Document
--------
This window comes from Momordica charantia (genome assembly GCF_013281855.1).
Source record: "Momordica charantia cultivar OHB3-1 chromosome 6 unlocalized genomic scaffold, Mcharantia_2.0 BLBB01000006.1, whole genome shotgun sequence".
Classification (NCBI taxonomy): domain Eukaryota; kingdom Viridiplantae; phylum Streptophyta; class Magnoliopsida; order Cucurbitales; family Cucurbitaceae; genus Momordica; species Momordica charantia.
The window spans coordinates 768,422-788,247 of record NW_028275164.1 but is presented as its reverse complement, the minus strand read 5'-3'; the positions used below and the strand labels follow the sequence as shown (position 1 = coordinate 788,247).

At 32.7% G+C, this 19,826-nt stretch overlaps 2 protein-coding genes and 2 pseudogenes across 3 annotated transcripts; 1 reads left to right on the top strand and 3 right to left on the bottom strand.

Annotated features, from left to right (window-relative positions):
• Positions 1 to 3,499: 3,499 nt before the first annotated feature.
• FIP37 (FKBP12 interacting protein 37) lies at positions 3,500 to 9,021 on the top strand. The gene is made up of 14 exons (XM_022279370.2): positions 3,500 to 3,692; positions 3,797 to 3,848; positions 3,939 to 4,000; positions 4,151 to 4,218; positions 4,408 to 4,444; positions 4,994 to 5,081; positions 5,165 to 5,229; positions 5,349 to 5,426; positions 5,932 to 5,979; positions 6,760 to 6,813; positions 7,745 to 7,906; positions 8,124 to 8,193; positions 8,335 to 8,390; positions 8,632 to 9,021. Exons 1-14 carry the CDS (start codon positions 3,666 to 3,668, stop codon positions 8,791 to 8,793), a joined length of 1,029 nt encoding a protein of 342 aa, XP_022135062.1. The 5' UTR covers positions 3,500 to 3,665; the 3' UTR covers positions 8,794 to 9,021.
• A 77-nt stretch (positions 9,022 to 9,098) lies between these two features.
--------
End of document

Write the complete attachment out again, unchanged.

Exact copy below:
This window comes from Momordica charantia (genome assembly GCF_013281855.1).
Source record: "Momordica charantia cultivar OHB3-1 chromosome 6 unlocalized genomic scaffold, Mcharantia_2.0 BLBB01000006.1, whole genome shotgun sequence".
Classification (NCBI taxonomy): domain Eukaryota; kingdom Viridiplantae; phylum Streptophyta; class Magnoliopsida; order Cucurbitales; family Cucurbitaceae; genus Momordica; species Momordica charantia.
The window spans coordinates 768,422-788,247 of record NW_028275164.1 but is presented as its reverse complement, the minus strand read 5'-3'; the positions used below and the strand labels follow the sequence as shown (position 1 = coordinate 788,247).

At 32.7% G+C, this 19,826-nt stretch overlaps 2 protein-coding genes and 2 pseudogenes across 3 annotated transcripts; 1 reads left to right on the top strand and 3 right to left on the bottom strand.

Annotated features, from left to right (window-relative positions):
• Positions 1 to 3,499: 3,499 nt before the first annotated feature.
• FIP37 (FKBP12 interacting protein 37) lies at positions 3,500 to 9,021 on the top strand. The gene is made up of 14 exons (XM_022279370.2): positions 3,500 to 3,692; positions 3,797 to 3,848; positions 3,939 to 4,000; positions 4,151 to 4,218; positions 4,408 to 4,444; positions 4,994 to 5,081; positions 5,165 to 5,229; positions 5,349 to 5,426; positions 5,932 to 5,979; positions 6,760 to 6,813; positions 7,745 to 7,906; positions 8,124 to 8,193; positions 8,335 to 8,390; positions 8,632 to 9,021. Exons 1-14 carry the CDS (start codon positions 3,666 to 3,668, stop codon positions 8,791 to 8,793), a joined length of 1,029 nt encoding a protein of 342 aa, XP_022135062.1. The 5' UTR covers positions 3,500 to 3,665; the 3' UTR covers positions 8,794 to 9,021.
• A 77-nt stretch (positions 9,022 to 9,098) lies between these two features.